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The play you are going to read this week belongs to the medieval dramas of the nun Hrotsvitha. Her name is also sometimes spelled Roswitha or Hrotsuit. Hrotsvitha was born around the year 935 and died sometime after 970 (perhaps as late as 1002) in Gandersheim Germany where she was the abbess of the Benedictine nunnery (Gandersheim is a village in Lower Saxony, central Germany, near Göttingen). Hrotsvitha's plays are the first dramas known to have been written by a woman. Although the plays are on Christian themes, Hrotsvitha shows a knowledge of classical Latin literature and uses a simple but artful style (with a great deal of rhyming). She was familiar with the Roman comedies of Terence and writes about her indebtedness to this Roman model, as well as her ambition to create Christian dramas based on this pagan model. In addition to her plays, Hrotsvitha wrote several lives of the saints in verse and other religious poetry.
In the play called Gallicanus, the main female character is Constantia, the daughter of the emperor Constantine. Gallicanus is a pagan, one of Constantine's generals. Although she has taken a vow of perpetual virginity, she is induced to agree to a marriage with Gallicanus before he marches out to battle the Scythians. While in battle, Gallicanus converts to Christianity. He renounces his desire to marry Constantia and dies as a martyr in self-imposed exile.
In the play called Callimachus, the main female character is Drusiana, whom Callimachus is trying to seduce. Drusiana prays for death in order to escape Callimachus's advances. Callimachus is so madly in love with her that he follows her into the tomb where he too meets hid death (shades of Romeo and Juliet!). By the power of Saint John they are raised from the dead and lead a Christian life.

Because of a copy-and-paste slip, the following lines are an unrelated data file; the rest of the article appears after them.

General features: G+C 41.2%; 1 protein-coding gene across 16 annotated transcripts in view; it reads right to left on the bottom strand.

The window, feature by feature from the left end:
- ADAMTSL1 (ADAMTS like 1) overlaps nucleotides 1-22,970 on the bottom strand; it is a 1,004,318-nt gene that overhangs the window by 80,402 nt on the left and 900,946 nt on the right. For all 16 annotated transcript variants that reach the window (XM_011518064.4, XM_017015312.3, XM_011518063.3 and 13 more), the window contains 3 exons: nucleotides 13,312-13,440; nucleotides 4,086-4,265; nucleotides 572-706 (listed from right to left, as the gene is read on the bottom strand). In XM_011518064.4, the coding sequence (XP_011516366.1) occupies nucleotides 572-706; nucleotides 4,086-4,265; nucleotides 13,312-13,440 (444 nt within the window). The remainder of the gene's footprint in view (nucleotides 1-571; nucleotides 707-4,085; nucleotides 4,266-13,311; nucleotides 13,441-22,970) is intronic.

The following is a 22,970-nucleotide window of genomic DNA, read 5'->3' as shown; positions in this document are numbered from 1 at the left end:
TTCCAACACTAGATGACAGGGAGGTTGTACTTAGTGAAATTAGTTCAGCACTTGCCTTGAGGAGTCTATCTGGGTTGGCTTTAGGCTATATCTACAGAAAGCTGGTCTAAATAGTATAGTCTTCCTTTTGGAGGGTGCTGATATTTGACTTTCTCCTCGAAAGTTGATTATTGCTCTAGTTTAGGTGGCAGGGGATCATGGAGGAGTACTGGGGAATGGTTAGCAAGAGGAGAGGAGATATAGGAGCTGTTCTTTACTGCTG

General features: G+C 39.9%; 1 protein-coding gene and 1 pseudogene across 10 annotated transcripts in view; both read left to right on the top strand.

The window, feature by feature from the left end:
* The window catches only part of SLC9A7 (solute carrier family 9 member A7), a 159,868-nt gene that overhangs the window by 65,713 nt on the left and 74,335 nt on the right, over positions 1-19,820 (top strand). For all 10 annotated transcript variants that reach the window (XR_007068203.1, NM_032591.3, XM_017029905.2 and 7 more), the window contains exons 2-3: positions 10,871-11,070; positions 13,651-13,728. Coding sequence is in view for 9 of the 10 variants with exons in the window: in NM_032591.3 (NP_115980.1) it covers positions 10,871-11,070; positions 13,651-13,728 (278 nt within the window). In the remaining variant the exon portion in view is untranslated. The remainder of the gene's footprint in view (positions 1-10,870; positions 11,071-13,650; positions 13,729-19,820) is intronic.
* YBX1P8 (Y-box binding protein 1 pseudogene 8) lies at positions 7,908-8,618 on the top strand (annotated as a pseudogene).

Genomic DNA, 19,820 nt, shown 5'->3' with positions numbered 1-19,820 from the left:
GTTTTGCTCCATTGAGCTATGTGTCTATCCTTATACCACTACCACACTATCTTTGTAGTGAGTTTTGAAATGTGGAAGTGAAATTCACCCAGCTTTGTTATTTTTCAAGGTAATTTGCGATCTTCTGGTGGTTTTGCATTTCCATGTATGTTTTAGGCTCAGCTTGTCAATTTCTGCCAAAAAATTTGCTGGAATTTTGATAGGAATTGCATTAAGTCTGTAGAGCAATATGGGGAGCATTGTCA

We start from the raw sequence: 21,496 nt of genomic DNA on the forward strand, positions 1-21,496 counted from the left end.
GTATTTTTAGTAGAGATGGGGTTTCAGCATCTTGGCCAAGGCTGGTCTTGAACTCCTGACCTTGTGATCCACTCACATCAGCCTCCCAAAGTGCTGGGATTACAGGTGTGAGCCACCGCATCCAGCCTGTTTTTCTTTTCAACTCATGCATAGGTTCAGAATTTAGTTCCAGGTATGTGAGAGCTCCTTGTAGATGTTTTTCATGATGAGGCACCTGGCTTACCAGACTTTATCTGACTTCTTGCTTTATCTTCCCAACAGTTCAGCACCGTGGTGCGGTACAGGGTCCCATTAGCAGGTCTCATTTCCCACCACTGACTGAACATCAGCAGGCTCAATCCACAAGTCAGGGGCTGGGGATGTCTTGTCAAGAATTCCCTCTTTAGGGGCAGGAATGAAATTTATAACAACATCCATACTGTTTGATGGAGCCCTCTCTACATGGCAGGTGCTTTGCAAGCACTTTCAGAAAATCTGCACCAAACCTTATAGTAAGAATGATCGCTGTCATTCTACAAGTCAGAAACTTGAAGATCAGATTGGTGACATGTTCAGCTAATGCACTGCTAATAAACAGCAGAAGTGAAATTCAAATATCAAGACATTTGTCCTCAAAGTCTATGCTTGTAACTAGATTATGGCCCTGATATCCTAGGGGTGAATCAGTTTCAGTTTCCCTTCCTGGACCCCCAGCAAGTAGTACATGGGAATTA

In Paphnutius, the central female character is Thais, a prostitute and agent of the devil who is redeemed by the ascetic practices imparted to her by the holy man Paphnutius. The play Abraham also deals with the motif of a fallen woman redeemed by a holy man's piety; in this case, the holy man is the woman's father.
Sapientia (Wisdom) is a play about three young girls named Fides, Spes, and Karitas (Faith, Hope and Charity) who defy the persecutions of the Emperor Hadrian. Although they are subjected to horrifying tortures they remain steadfast in their faith, urged on by the loyal devotion of their mother, Wisdom.
The play you will be reading this week (you are reading about 70% of the play) is also about three sisters, named Agapes (Agape), Chionia, and Hirena (Irene). According to the legendary lives of the saints, these women were martyred in the Greek city of Thessaloniki under the emperor Diocletian in the year 304. In the play, you will see the three sisters debating with the emperor Diocletian. They will then have to fend off the amorous intentions of Dulcitius, Diocletian's commanding general. Then they will have to content with Sisinnius, another one of the agent's of Diocletian. The play is more broadly comic than Hrotsvitha's other plays, and for this reason has been the most popular play for modern readers.